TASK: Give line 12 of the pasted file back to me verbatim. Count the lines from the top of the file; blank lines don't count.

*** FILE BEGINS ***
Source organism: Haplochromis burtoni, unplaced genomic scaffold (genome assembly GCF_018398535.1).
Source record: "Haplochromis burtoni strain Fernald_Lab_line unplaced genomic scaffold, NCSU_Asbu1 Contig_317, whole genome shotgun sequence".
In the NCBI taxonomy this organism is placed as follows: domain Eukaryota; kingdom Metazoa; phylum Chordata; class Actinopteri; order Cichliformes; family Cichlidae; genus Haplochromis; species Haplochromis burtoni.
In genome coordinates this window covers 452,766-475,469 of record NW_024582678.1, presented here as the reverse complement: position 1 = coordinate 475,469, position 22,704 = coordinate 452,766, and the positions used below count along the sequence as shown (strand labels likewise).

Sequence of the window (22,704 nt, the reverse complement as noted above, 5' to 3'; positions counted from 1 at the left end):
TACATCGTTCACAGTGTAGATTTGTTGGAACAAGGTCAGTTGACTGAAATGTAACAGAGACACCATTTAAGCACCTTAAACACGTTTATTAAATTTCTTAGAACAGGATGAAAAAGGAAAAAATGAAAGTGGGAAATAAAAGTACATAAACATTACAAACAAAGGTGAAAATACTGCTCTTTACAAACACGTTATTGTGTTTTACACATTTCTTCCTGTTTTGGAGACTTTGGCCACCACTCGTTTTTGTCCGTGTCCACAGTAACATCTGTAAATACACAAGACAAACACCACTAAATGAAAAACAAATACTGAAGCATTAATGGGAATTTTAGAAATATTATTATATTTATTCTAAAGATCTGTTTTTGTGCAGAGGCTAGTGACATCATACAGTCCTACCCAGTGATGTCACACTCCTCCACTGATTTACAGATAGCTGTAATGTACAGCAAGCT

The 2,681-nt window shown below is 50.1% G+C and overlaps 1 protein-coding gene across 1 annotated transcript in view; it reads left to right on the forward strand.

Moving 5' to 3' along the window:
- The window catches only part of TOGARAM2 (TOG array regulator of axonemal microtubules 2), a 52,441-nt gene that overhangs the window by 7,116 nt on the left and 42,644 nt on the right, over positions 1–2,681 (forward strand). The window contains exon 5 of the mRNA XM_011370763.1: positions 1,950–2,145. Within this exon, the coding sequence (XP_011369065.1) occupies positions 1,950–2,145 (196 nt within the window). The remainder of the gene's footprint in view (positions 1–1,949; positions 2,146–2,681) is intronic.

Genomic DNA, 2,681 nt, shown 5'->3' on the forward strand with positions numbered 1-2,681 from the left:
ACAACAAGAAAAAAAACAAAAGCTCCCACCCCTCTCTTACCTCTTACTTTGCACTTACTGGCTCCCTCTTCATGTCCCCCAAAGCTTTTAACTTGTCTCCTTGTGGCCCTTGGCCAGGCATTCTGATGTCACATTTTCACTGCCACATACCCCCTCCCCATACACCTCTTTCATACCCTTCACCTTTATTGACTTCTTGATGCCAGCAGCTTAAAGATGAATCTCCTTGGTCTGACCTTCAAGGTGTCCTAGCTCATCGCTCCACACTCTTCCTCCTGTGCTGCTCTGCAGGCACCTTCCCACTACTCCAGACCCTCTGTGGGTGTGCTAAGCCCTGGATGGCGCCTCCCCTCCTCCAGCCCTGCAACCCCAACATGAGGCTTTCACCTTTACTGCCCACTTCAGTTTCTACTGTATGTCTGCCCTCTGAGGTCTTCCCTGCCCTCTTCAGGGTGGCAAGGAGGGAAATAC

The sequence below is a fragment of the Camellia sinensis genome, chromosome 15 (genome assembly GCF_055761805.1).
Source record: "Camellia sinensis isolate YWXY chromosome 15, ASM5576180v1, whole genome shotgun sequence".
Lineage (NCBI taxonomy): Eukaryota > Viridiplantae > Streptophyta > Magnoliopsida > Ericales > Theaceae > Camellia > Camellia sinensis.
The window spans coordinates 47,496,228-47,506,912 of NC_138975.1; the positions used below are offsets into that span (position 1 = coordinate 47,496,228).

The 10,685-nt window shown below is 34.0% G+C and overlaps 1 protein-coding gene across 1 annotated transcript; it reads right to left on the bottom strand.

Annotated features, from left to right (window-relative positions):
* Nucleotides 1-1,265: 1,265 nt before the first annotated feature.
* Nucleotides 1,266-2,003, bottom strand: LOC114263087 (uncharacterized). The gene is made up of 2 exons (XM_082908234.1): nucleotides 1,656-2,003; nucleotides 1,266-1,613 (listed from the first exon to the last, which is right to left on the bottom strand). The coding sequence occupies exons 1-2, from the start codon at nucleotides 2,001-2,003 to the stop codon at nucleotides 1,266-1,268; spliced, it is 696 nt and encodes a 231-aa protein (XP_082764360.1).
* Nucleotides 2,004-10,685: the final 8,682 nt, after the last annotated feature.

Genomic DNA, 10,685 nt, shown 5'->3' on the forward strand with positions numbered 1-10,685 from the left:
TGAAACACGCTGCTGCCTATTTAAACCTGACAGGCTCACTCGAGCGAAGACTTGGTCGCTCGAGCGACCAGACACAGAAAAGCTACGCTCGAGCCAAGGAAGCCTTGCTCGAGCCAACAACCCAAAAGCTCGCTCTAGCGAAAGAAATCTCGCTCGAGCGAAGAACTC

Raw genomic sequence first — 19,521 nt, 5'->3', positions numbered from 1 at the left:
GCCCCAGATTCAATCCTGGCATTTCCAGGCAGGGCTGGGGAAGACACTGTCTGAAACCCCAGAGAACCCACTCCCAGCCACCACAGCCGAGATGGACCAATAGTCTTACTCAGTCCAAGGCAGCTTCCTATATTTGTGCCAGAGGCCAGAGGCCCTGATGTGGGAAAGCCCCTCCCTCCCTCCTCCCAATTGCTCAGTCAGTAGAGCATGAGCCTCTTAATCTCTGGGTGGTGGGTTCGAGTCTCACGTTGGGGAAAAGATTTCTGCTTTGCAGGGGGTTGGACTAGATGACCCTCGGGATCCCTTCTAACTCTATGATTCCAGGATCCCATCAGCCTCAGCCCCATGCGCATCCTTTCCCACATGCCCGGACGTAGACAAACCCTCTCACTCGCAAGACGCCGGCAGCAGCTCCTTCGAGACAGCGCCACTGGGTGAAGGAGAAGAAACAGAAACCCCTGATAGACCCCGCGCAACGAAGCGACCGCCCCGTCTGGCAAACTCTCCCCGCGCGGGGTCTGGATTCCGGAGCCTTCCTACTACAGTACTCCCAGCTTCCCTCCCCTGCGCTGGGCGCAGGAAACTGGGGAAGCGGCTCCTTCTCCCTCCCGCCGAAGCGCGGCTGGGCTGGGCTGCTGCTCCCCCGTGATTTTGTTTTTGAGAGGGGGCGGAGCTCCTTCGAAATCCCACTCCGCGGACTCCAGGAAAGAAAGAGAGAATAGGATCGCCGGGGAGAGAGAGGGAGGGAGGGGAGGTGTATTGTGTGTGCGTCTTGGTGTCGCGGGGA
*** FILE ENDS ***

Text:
The sequence below is a fragment of the Camellia sinensis genome, chromosome 15 (genome assembly GCF_055761805.1).